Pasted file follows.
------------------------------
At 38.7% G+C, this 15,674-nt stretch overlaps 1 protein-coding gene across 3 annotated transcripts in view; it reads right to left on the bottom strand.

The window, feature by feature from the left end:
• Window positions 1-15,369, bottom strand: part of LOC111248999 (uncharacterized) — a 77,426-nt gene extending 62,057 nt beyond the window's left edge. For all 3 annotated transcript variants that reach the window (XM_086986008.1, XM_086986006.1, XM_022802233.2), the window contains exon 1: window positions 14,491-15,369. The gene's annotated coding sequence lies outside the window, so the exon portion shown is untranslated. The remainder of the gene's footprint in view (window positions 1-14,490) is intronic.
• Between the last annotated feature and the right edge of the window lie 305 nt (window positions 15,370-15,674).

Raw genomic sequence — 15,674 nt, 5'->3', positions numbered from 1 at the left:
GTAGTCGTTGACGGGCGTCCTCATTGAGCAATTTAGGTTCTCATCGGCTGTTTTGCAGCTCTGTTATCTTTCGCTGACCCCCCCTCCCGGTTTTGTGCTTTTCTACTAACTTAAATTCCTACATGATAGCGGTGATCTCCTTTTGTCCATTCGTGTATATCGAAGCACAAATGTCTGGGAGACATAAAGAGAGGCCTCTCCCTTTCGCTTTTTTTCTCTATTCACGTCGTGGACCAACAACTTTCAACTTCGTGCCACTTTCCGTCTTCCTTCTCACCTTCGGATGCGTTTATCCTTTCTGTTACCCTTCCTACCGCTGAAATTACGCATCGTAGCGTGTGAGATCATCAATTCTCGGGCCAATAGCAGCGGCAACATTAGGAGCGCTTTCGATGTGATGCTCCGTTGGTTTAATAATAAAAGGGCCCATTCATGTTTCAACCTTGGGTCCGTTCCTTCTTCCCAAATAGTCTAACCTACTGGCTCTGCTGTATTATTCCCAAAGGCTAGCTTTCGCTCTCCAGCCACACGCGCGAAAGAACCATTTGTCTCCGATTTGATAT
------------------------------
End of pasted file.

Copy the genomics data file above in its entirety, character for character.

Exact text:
At 38.7% G+C, this 15,674-nt stretch overlaps 1 protein-coding gene across 3 annotated transcripts in view; it reads right to left on the bottom strand.

The window, feature by feature from the left end:
• Window positions 1-15,369, bottom strand: part of LOC111248999 (uncharacterized) — a 77,426-nt gene extending 62,057 nt beyond the window's left edge. For all 3 annotated transcript variants that reach the window (XM_086986008.1, XM_086986006.1, XM_022802233.2), the window contains exon 1: window positions 14,491-15,369. The gene's annotated coding sequence lies outside the window, so the exon portion shown is untranslated. The remainder of the gene's footprint in view (window positions 1-14,490) is intronic.
• Between the last annotated feature and the right edge of the window lie 305 nt (window positions 15,370-15,674).

Raw genomic sequence — 15,674 nt, 5'->3', positions numbered from 1 at the left:
GTAGTCGTTGACGGGCGTCCTCATTGAGCAATTTAGGTTCTCATCGGCTGTTTTGCAGCTCTGTTATCTTTCGCTGACCCCCCCTCCCGGTTTTGTGCTTTTCTACTAACTTAAATTCCTACATGATAGCGGTGATCTCCTTTTGTCCATTCGTGTATATCGAAGCACAAATGTCTGGGAGACATAAAGAGAGGCCTCTCCCTTTCGCTTTTTTTCTCTATTCACGTCGTGGACCAACAACTTTCAACTTCGTGCCACTTTCCGTCTTCCTTCTCACCTTCGGATGCGTTTATCCTTTCTGTTACCCTTCCTACCGCTGAAATTACGCATCGTAGCGTGTGAGATCATCAATTCTCGGGCCAATAGCAGCGGCAACATTAGGAGCGCTTTCGATGTGATGCTCCGTTGGTTTAATAATAAAAGGGCCCATTCATGTTTCAACCTTGGGTCCGTTCCTTCTTCCCAAATAGTCTAACCTACTGGCTCTGCTGTATTATTCCCAAAGGCTAGCTTTCGCTCTCCAGCCACACGCGCGAAAGAACCATTTGTCTCCGATTTGATAT